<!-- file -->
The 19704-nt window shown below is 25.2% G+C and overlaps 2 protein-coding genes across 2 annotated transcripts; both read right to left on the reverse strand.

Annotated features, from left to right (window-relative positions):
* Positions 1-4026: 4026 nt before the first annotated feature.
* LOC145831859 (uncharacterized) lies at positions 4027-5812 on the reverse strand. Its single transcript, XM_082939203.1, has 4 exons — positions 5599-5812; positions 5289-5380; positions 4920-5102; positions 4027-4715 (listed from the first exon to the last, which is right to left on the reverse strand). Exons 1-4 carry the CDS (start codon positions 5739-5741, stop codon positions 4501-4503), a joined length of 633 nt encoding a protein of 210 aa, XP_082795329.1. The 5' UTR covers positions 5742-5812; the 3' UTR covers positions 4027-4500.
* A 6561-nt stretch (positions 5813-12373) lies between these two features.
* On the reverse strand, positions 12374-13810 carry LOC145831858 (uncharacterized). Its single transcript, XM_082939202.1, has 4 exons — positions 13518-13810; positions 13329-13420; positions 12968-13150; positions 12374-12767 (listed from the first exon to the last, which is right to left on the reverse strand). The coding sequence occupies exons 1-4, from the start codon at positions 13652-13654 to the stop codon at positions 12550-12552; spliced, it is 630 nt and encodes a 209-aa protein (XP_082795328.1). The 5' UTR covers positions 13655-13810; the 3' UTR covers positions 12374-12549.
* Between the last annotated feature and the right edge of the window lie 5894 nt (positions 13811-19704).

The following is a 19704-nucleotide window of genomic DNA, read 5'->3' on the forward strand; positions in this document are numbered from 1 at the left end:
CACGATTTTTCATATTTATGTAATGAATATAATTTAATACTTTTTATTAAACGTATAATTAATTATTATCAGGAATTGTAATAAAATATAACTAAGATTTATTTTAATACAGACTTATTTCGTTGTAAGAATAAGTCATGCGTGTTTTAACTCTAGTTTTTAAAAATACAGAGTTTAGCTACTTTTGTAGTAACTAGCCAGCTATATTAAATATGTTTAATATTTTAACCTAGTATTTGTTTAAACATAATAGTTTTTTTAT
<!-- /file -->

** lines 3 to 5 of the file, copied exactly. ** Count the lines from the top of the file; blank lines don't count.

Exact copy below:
* Positions 1-4026: 4026 nt before the first annotated feature.
* LOC145831859 (uncharacterized) lies at positions 4027-5812 on the reverse strand. Its single transcript, XM_082939203.1, has 4 exons — positions 5599-5812; positions 5289-5380; positions 4920-5102; positions 4027-4715 (listed from the first exon to the last, which is right to left on the reverse strand). Exons 1-4 carry the CDS (start codon positions 5739-5741, stop codon positions 4501-4503), a joined length of 633 nt encoding a protein of 210 aa, XP_082795329.1. The 5' UTR covers positions 5742-5812; the 3' UTR covers positions 4027-4500.
* A 6561-nt stretch (positions 5813-12373) lies between these two features.